How to Stay Fit on the Road

by Eric Mack

Lots of traveling and road trips, in particular, have a tendency to make you more of a well-rounded person, speaking both figuratively and when speaking about your figure. It only makes sense that spending multiple hours a day on your butt in the car, sampling the world’s roadside eateries or otherwise snacking the miles away, can add pounds and compromise the physical fitness you earned through hard discipline and dedication… that seemed so much easier to maintain at home. 

But it doesn’t have to be that way if you’re strategic and plan ahead a little bit. Here are a few tips on how to turn the road into your personal gym:

  1. Come up with a workout routine that’s portable – If you know your travels will keep you relatively close to gyms or recreation centers, you’re lucky – problem solved with one step. If your destinations are a little more far-flung, consider what kind of location-independent activities might work for you. These may include yoga, jogging, resistance and isometric exercises, hiking or tai chi, just for starters. Also, consider bringing a bike with you or renting one where you can to get around. Bike share or rental programs are available in an increasing number of cities and destinations.

  1. Pack the gear – A bike is by far the largest piece of exercise equipment you should consider road-tripping with, and that’s only because there’s such a wide variety of relatively easy external racks available to mount one outside your vehicle. Otherwise, you shouldn’t need more than your chosen combination of trail-running shoes (to be ready for any jogging terrain and day hikes, too), a yoga mat and resistance bands.
  1. Wearables – As you’re considering gear for the road, don’t be scared of connected gadgets that can be especially useful for staying disciplined away from home. There’s an almost endless variety of fitness trackers, heart rate monitors, smart watches and other accessories to strap on. Do your research to figure out which gadgets best suit your  individual goals and read reviews carefully, as quality also varies. Devices from the likes of Withings, Fitbit and Polar are among the most widely respected, if you’re looking for a place to start.

  1. Get the apps – Whether you go in for all the vital sign stats that wearables can provide or not, there are plenty of advantages of at least bringing your phone along. Armed with an app such as Runkeeper or Endomondo, your phone help you keep track of your workout, and always letting you know where you are via GPS. Many apps also offer coaching and workout routines that can be squeezed into a free half-hour or hour of your day, usually before or after you hit the road. A favorite of mine is Pear Mobile, which comes with a set of sport earbuds and a chest heart rate monitor that both connect to the app and have a broad library of workouts for running, biking and even yoga, including guided audio coaching that responds to your heart rate in real-time. It’s like a portable personal trainer.
  1. Join the communities – Most of the devices and gear I’ve mentioned so far are connected to their own online communities that can keep you in touch with friends or even just random people that share similar fitness goals to offer support and encouragement, something that can be surprisingly helpful for motivation while you’re away from home. If you really don’t care for the apps and gadgets, there are plenty of groups on social media platforms like Facebook, and you can always send postcards with photos of yourself jogging or doing a downward dog on the rim of the Grand Canyon out to humble brag to all your frenemies at home.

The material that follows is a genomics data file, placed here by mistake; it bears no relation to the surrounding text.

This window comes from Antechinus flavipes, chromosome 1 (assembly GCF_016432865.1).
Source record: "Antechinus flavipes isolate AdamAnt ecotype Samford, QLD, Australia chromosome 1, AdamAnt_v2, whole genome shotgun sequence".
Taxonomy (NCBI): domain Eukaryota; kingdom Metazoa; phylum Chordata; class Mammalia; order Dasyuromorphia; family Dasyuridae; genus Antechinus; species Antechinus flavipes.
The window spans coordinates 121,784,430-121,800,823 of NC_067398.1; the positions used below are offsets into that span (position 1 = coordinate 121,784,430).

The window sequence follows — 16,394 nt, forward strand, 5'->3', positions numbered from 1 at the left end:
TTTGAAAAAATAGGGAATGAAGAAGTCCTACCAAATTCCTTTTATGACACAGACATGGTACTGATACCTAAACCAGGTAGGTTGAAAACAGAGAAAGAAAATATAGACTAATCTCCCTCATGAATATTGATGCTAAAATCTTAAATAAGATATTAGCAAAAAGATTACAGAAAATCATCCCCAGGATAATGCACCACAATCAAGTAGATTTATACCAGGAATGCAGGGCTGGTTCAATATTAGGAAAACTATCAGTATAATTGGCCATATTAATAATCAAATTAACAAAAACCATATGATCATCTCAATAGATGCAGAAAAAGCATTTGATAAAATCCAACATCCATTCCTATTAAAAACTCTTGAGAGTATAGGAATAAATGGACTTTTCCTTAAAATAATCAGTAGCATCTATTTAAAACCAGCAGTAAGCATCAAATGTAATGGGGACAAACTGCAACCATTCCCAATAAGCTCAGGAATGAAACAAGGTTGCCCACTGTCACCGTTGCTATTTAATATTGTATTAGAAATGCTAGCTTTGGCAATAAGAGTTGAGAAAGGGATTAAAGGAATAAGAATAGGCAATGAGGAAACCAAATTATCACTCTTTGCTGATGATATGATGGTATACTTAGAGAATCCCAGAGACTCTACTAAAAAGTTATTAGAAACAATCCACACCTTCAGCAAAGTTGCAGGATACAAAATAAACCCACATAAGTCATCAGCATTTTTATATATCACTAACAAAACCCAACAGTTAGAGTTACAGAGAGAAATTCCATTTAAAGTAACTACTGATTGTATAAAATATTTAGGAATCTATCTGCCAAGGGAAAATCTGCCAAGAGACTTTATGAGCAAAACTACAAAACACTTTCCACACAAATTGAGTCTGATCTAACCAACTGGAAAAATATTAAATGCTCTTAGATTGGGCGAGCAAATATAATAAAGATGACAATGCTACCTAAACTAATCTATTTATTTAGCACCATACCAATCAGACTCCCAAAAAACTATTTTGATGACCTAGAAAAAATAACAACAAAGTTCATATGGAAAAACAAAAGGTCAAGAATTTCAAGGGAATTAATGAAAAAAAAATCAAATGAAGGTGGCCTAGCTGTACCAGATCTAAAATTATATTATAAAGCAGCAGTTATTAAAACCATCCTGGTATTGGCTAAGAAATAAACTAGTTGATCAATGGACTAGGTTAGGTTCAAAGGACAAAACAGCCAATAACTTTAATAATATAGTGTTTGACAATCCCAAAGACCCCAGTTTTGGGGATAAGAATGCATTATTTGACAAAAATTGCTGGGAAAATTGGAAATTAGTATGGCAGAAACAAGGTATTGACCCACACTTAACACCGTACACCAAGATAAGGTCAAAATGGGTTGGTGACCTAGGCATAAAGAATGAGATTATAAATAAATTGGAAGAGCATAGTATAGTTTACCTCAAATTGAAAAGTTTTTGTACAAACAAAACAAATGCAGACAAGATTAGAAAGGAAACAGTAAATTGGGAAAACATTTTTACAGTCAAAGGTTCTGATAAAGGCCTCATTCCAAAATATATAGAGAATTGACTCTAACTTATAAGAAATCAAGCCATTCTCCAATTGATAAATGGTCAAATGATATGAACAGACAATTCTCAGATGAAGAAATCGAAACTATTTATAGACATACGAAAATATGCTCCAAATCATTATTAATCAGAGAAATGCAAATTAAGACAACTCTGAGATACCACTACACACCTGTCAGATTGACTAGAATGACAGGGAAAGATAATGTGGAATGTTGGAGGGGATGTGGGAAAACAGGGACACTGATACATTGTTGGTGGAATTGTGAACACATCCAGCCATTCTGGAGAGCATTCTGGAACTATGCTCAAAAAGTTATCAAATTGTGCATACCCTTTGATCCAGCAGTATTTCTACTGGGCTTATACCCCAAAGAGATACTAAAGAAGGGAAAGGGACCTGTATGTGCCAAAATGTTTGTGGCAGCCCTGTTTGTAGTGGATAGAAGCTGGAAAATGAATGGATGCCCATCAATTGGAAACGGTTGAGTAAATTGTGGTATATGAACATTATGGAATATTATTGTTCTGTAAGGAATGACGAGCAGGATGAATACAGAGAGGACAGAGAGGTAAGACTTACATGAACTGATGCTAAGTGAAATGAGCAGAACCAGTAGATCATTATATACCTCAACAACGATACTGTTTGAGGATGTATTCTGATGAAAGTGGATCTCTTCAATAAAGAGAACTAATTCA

1. Compete – This is the real key to staying fit on the road that no one tells you about. No one wants to be a slouch on race day, so search a site like Active.com to see if there’s a race happening near any of your destinations while you’re nearby and sign up! If there isn’t one, then sign up for a race taking place near your home a few weeks or so after you get back from your trip. If you’re really legit, you’ll sign up for one on the road and one at home afterwards. Bam! You’ve just added a major shot of motivation to your agenda that will translate across your travels.
  1. Watch the road food – This last one is probably the toughest, because sometimes there’s just no place to go for lunch but the Arby’s at the truck stop. If you’re serious about maintaining a healthy diet though, you can stock up on fresh, healthy stuff at your favorite store the way. Consider an uber-efficient (and often uber-expensive) cooler like those from Yeti that turns a bag of gas station ice into a small refrigerator for your perishables that lasts 2-4 days. If you plan to eat out, but can only take so many greasy spoons, search an app like Yelp for “vegetarian restaurants.” The trick here is not to go veg, but to find restaurants that at least offer vegetarian options; which means they probably also offer other low-calorie or healthier options. This seems to work better than just searching for “healthy restaurants,” because algorithms can still get pretty silly sometimes.

Good luck, and may your travels make you well-rounded; but not too round.